Ohio lawmakers set to miss another redistricting deadline
COLUMBUS, Ohio (AP) — State lawmakers in Ohio will miss their initial Thursday deadline for redrawing the state’s congressional district maps for the next decade, a key lawmaker says.
The lapse predicted by Senate President Matt Huffman punts the job to the Ohio Redistricting Commission, a newly created panel already facing criticism and lawsuits challenging the fairness of the new map it passed for state legislative districts.
A new, voter-approved redistricting process is being used in Ohio for the first time this year. It has been complicated by a months-long delay in the release of 2020 census figures needed to draw the maps due to the coronavirus pandemic.
“This process is new. It’s complicated and it’s going to take some time to sort it through,” Huffman, a Lima Republican, told reporters. “My guys were working on the state maps for 25 straight days and nights, so there really wasn’t any practical way for us to get it done by this Thursday.”
But Democrats say GOP efforts to protect partisan interests are to blame.
“When it comes down to it, (Republicans) are going to side with their legislative colleagues for partisan interests,” said Sen. Vernon Sykes, co-chair of the redistricting commission. “And that’s what’s stopping us. That’s what’s holding us up.”
An Associated Press analysis found that Republican politicians used census data after election victories 10 years ago to draw voting districts that gave them a greater political advantage in more states than either party had in the past 50 years. Voters in Ohio have some of the nation’s most gerrymandered maps, the AP found.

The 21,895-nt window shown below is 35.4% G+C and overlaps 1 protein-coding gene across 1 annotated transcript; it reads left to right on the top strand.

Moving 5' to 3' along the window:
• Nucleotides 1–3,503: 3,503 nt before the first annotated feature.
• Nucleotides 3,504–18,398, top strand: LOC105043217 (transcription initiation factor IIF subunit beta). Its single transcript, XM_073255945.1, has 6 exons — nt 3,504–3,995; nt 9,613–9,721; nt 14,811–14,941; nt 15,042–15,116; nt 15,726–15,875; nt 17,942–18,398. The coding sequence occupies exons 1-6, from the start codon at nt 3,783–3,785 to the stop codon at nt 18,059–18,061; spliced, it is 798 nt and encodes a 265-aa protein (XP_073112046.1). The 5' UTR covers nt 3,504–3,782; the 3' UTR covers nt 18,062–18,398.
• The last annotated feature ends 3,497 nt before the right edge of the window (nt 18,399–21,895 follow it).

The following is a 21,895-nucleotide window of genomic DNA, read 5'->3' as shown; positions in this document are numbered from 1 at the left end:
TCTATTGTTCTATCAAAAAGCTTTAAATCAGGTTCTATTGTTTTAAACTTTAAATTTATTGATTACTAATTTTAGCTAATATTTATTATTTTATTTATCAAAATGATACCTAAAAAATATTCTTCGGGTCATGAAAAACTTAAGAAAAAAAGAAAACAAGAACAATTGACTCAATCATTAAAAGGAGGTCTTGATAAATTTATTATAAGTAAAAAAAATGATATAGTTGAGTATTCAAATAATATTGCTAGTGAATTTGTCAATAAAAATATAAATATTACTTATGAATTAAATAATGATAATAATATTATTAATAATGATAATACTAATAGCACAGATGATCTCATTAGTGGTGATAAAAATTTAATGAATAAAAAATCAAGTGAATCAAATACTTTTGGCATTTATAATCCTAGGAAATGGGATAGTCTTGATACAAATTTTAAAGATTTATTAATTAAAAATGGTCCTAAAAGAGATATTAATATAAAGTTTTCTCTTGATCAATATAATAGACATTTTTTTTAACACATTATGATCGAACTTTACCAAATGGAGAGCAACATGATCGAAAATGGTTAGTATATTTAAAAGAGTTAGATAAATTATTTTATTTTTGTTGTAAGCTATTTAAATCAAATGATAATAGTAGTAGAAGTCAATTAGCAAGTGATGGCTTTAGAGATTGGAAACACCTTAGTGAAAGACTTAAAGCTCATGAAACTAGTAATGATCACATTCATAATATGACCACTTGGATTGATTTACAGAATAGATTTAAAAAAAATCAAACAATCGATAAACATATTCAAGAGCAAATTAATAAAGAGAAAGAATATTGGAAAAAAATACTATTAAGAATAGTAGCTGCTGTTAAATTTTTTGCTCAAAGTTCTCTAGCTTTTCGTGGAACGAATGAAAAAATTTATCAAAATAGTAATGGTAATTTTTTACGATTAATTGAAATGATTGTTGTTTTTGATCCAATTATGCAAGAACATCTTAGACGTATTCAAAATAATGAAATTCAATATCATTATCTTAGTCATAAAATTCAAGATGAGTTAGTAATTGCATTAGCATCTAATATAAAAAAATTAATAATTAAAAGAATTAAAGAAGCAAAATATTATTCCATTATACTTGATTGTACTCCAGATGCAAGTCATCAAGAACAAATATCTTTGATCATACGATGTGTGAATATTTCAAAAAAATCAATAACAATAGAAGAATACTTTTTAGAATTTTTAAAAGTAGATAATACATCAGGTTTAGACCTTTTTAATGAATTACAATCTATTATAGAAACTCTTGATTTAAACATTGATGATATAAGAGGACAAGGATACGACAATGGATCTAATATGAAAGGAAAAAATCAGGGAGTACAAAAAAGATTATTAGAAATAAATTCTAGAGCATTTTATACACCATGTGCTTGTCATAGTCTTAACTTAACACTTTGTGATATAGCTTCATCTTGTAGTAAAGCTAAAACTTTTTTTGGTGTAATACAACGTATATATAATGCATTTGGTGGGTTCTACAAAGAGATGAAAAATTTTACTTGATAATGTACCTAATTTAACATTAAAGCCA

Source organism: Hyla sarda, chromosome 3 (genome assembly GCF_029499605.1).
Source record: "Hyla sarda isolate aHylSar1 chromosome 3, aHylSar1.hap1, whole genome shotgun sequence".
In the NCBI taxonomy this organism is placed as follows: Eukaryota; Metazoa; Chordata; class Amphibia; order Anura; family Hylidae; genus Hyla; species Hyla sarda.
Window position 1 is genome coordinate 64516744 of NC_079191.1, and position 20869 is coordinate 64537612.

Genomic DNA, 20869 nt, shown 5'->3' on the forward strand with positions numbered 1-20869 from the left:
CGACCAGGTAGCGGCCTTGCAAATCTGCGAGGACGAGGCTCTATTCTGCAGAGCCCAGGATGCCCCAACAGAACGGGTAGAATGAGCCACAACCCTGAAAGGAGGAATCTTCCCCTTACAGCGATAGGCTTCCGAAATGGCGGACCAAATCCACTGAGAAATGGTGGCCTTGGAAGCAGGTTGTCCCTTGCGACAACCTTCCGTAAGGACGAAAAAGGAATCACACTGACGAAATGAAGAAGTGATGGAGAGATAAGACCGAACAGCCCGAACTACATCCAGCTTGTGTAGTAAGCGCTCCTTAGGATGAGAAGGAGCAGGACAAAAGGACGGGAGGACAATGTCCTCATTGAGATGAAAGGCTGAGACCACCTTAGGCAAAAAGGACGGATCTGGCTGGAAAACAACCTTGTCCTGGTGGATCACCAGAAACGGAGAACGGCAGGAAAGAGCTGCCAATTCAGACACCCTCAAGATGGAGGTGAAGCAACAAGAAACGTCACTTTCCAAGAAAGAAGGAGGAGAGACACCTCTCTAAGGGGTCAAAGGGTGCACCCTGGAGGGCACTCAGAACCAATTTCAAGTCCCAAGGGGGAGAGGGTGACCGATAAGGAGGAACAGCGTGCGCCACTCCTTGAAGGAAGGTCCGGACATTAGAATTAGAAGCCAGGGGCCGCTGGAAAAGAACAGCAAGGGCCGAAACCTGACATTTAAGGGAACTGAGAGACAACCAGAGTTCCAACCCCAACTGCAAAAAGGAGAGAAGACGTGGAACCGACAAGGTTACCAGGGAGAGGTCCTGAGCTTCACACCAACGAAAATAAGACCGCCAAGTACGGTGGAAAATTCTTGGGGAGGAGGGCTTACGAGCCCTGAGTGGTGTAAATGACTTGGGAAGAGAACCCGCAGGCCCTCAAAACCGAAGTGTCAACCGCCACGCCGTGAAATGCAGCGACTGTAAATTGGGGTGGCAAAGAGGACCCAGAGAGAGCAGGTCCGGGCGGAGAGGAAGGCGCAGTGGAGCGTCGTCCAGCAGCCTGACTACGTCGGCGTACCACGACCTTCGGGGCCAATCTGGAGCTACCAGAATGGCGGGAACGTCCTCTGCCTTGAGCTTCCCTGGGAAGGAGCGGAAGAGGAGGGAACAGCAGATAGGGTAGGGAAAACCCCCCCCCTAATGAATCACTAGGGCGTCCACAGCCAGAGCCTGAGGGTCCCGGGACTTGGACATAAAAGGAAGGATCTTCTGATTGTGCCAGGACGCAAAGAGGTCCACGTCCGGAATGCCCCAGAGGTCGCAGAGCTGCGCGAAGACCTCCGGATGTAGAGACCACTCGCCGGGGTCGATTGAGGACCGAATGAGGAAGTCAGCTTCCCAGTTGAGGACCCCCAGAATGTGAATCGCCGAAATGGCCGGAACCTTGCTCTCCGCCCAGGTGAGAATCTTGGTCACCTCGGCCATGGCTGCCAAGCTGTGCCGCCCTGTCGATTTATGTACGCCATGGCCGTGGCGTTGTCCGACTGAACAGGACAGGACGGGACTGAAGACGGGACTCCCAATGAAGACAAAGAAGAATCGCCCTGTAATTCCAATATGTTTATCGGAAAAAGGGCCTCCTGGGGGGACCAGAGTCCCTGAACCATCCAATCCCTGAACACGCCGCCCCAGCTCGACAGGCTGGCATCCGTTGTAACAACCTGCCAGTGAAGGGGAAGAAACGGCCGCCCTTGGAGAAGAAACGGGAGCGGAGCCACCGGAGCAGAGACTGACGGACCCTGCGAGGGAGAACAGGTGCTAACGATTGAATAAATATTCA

What happens next in Ohio’s congressional redistricting process will be the scheduling of statewide public input sessions, similar to the more than a dozen hearings that took place over the summer about the drawing of the legislative districts.
In the meantime, the seven-member commission, already tasked with drawing legislative districts, will have until Oct. 31 to pass a 10-year congressional map with four “yes” votes and the support of both Democratic members.
If the panel does not submit a new map by that date, the process will go back to the Legislature with a reduced requirement of one-third of Democratic members voting in support by the end of November.
If lawmakers cannot reach that threshold, a simple majority can push through a 4-year congressional map.
The commission and then potentially lawmakers will also have to take into consideration that Ohio is set to lose a congressional seat because of slower population growth, bringing the total number to 15.
Sykes and Senate Democrats introduced their version of a congressional map Wednesday. The proposal received immediate criticism from GOP leadership, with spokesperson John Fortney calling the map “a new experiment in geometric shapes.”
The congressional deadline comes weeks after the panel charged with redrawing state legislative districts missed its Sept. 1 deadline and went on to approve new district boundaries purely along party lines, meaning those maps, as they stand, will only last for four years.
The GOP-backed legislative district maps are now facing three lawsuits in the Ohio Supreme Court, which separately allege the process and end product are an example of “extreme, partisan” gerrymandering that violates voters’ rights and the Ohio constitution.
Farnoush Amiri is a corps member for the Associated Press/Report for America Statehouse News Initiative. Report for America is a nonprofit national service program that places journalists in local newsrooms to report on undercovered issues.